The costs of poverty, which are borne by taxpayers who are not poor, but who face increased tax burdens from health-care bills, penal institutions, and justice and education systems made more expensive by the knock-on real costs of poverty and its pathologies, continue to burden and render less productive the wealth-creating part of our economy.So the Canadians actually stuck in poverty themselves? Apparently they aren't suffering any "costs of poverty" at all: their actually living the "pathologies" of poverty doesn't count since they wouldn't be doing anything useful anyway. Which seems to suggest that if someone proposed the Ralph Klein strategy of simply sending the poor out of the country never to be heard from again, Segal would see that as a plus.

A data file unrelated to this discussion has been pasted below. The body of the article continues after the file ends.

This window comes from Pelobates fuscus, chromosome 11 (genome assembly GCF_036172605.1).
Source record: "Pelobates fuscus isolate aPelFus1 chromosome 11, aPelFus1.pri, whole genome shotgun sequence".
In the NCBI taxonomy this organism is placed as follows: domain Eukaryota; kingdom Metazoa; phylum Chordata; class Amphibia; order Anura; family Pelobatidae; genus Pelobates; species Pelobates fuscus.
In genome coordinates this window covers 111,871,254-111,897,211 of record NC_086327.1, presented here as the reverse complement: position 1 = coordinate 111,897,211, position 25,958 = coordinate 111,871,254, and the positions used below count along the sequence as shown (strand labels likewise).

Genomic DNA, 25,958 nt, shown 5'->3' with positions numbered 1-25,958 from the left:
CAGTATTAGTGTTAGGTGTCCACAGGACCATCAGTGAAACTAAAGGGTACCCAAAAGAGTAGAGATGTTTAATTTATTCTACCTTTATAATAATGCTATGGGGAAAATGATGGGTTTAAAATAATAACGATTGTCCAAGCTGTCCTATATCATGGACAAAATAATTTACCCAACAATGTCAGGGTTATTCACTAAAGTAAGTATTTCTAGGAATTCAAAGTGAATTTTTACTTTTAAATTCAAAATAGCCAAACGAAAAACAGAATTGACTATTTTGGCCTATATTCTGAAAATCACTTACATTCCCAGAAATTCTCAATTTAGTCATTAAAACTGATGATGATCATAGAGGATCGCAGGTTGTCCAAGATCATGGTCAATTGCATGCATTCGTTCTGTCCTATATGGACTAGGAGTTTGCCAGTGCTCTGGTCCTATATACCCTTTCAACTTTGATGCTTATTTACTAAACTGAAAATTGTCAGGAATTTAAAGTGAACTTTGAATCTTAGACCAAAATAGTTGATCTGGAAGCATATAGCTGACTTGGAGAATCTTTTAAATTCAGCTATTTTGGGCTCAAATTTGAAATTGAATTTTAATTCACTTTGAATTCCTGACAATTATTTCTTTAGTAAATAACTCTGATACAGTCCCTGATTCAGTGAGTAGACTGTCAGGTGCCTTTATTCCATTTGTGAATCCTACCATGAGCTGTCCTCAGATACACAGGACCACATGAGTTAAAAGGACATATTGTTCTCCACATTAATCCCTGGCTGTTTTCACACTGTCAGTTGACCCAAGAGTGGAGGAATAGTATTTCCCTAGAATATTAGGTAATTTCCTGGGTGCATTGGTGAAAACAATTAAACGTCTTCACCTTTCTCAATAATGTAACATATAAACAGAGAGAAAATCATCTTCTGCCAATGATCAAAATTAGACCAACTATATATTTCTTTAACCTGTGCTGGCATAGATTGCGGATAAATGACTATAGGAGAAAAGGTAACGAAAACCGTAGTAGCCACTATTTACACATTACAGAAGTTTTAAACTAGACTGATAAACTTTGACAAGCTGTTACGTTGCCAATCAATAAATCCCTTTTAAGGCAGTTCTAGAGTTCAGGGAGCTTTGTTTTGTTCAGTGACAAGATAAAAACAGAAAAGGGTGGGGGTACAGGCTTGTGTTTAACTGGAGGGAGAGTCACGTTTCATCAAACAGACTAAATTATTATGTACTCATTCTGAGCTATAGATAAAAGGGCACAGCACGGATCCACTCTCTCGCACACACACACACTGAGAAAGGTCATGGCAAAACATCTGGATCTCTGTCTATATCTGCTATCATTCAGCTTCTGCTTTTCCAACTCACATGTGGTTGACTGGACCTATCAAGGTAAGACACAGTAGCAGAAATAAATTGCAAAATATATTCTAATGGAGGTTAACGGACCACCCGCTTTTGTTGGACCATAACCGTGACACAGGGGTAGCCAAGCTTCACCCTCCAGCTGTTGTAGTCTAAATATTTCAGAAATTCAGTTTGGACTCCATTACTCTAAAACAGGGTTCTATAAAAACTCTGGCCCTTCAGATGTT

But the danger that the existence of poverty in Canada might present a nuisance to "the wealth-creating part of our economy"? Now that's reason to leap into action.
Of course, Segal's actual suggestion (of a guaranteed annual income) is substantially more constructive than the reasoning behind it. But the fact that his main concern is the burden on the wealthy rather than the people directly suffering from poverty should tell us all we need to know about how little he and his party value the interests of the millions of Canadians in poverty on their watch.